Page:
Last spring, the Texas Parks and Wildlife Department put on a wonderful program that reached out to two schools in the El Paso area. A total of 77 participants from Americas High school and their feeder school, Vista Del Sol, were involved in the very first “Celebrate Urban Birds!” event. The students arrived to Franklin Mountains State Park and spent the morning learning how to use the binoculars to identify birds, hiking, identifying bird calls, learning bird anatomy, and discussing the importance of citizen science!
Each high schooler was paired with a younger “buddy” for the day from the elementary school and served as a mentor. The high schoolers guided their buddies through a fun, hands-on activity that allowed the students to get creative back at the high school. They each received a planter to decorate and seeds to plant that would serve as food sources for birds and butterflies. The idea behind the activity was to teach about the importance of creating “green spaces” to provide habitats for birds and other wildlife in urban environments. The busy day ended with data collection as part of a citizen science activity, where students tallied the number of birds observed within a given area during a set time period.
Both the mentors and their buddies went home happy at the end of the day! One of the teachers, Neysa Hardin commented on the success of the event:
“Thank you to Cesar, Adrianna, and John at Franklin Mountains State Park. The students had an incredible day! My high school students said that this was one of their best experiences ever. Not only did they learn about our local urban birds, but they also enjoyed being mentors for the day! The elementary students told their librarian that they can’t wait to visit the park again with their high school buddies. We look forward to partnering up again! Thank you a million times for this unique experience.”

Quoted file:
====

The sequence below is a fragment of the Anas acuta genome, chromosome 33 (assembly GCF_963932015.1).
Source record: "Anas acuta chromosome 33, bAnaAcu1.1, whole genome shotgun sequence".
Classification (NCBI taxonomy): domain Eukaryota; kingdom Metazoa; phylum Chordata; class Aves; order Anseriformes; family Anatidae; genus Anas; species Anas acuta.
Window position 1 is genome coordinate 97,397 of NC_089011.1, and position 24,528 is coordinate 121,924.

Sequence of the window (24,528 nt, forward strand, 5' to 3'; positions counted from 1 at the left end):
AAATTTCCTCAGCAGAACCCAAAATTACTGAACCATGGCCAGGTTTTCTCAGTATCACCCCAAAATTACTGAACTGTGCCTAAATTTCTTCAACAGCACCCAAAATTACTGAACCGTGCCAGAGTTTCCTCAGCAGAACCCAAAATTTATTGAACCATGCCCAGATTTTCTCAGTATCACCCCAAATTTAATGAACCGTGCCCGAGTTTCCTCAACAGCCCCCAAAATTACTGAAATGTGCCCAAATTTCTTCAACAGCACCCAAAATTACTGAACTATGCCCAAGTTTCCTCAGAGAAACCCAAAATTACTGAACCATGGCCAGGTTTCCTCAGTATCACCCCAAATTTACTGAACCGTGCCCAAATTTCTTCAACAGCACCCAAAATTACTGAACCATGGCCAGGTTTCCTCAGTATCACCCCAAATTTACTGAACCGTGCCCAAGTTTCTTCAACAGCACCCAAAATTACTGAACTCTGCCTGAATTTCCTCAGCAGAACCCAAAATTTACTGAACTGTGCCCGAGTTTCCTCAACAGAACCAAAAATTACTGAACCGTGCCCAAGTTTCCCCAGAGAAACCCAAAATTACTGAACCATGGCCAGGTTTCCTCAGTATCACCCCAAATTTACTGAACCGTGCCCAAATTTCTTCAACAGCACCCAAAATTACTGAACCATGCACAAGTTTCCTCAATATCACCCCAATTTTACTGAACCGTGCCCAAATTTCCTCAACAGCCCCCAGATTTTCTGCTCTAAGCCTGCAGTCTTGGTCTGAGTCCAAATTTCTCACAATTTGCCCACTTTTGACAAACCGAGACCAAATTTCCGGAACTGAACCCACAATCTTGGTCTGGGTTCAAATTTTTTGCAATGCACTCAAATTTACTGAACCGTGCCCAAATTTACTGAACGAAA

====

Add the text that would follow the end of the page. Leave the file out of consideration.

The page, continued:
This tremendous event has had a great impact on both the participants and the surrounding community. Through this event, the students have been able to gain awareness and appreciation for birds and nature in their very own backyard. The high school students stepped up to their roles as mentors and really made an effort to be engaged and supportive throughout the activities. The relationships strengthened between the schools and the Texas Parks and Wildlife Department have also been incredible! By holding activities in both the high school and state park, a bridge between the “wild” and the “urban” was formed, making connections between both habitats.
A huge thank you to the Texas Parks and Wildlife Department for putting on a magnificent event!!